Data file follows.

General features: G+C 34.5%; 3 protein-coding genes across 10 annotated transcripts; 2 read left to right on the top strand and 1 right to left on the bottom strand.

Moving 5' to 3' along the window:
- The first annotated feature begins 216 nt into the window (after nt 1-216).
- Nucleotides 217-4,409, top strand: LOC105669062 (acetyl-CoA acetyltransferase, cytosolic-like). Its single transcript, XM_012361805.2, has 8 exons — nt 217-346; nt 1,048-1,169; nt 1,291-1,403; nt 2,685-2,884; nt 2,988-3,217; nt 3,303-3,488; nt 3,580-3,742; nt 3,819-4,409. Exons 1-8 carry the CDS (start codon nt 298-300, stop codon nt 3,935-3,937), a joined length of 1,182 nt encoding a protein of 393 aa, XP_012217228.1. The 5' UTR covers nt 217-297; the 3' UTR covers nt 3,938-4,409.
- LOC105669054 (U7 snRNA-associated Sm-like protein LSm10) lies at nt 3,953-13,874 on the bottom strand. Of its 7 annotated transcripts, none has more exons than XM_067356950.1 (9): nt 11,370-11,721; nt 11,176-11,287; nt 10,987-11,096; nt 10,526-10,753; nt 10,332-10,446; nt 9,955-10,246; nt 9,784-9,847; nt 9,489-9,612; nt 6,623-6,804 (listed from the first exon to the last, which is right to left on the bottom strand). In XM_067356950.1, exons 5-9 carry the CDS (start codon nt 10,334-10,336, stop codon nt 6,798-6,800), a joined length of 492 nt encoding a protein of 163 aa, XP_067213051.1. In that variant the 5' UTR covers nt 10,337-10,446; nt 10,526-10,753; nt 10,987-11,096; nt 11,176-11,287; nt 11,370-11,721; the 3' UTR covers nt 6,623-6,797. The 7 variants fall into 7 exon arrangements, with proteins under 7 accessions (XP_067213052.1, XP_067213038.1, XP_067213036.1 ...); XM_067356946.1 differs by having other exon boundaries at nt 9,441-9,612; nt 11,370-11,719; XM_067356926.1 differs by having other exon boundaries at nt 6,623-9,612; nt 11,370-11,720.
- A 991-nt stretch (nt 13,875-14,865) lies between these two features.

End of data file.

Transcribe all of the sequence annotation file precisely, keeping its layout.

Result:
General features: G+C 34.5%; 3 protein-coding genes across 10 annotated transcripts; 2 read left to right on the top strand and 1 right to left on the bottom strand.

Moving 5' to 3' along the window:
- The first annotated feature begins 216 nt into the window (after nt 1-216).
- Nucleotides 217-4,409, top strand: LOC105669062 (acetyl-CoA acetyltransferase, cytosolic-like). Its single transcript, XM_012361805.2, has 8 exons — nt 217-346; nt 1,048-1,169; nt 1,291-1,403; nt 2,685-2,884; nt 2,988-3,217; nt 3,303-3,488; nt 3,580-3,742; nt 3,819-4,409. Exons 1-8 carry the CDS (start codon nt 298-300, stop codon nt 3,935-3,937), a joined length of 1,182 nt encoding a protein of 393 aa, XP_012217228.1. The 5' UTR covers nt 217-297; the 3' UTR covers nt 3,938-4,409.
- LOC105669054 (U7 snRNA-associated Sm-like protein LSm10) lies at nt 3,953-13,874 on the bottom strand. Of its 7 annotated transcripts, none has more exons than XM_067356950.1 (9): nt 11,370-11,721; nt 11,176-11,287; nt 10,987-11,096; nt 10,526-10,753; nt 10,332-10,446; nt 9,955-10,246; nt 9,784-9,847; nt 9,489-9,612; nt 6,623-6,804 (listed from the first exon to the last, which is right to left on the bottom strand). In XM_067356950.1, exons 5-9 carry the CDS (start codon nt 10,334-10,336, stop codon nt 6,798-6,800), a joined length of 492 nt encoding a protein of 163 aa, XP_067213051.1. In that variant the 5' UTR covers nt 10,337-10,446; nt 10,526-10,753; nt 10,987-11,096; nt 11,176-11,287; nt 11,370-11,721; the 3' UTR covers nt 6,623-6,797. The 7 variants fall into 7 exon arrangements, with proteins under 7 accessions (XP_067213052.1, XP_067213038.1, XP_067213036.1 ...); XM_067356946.1 differs by having other exon boundaries at nt 9,441-9,612; nt 11,370-11,719; XM_067356926.1 differs by having other exon boundaries at nt 6,623-9,612; nt 11,370-11,720.
- A 991-nt stretch (nt 13,875-14,865) lies between these two features.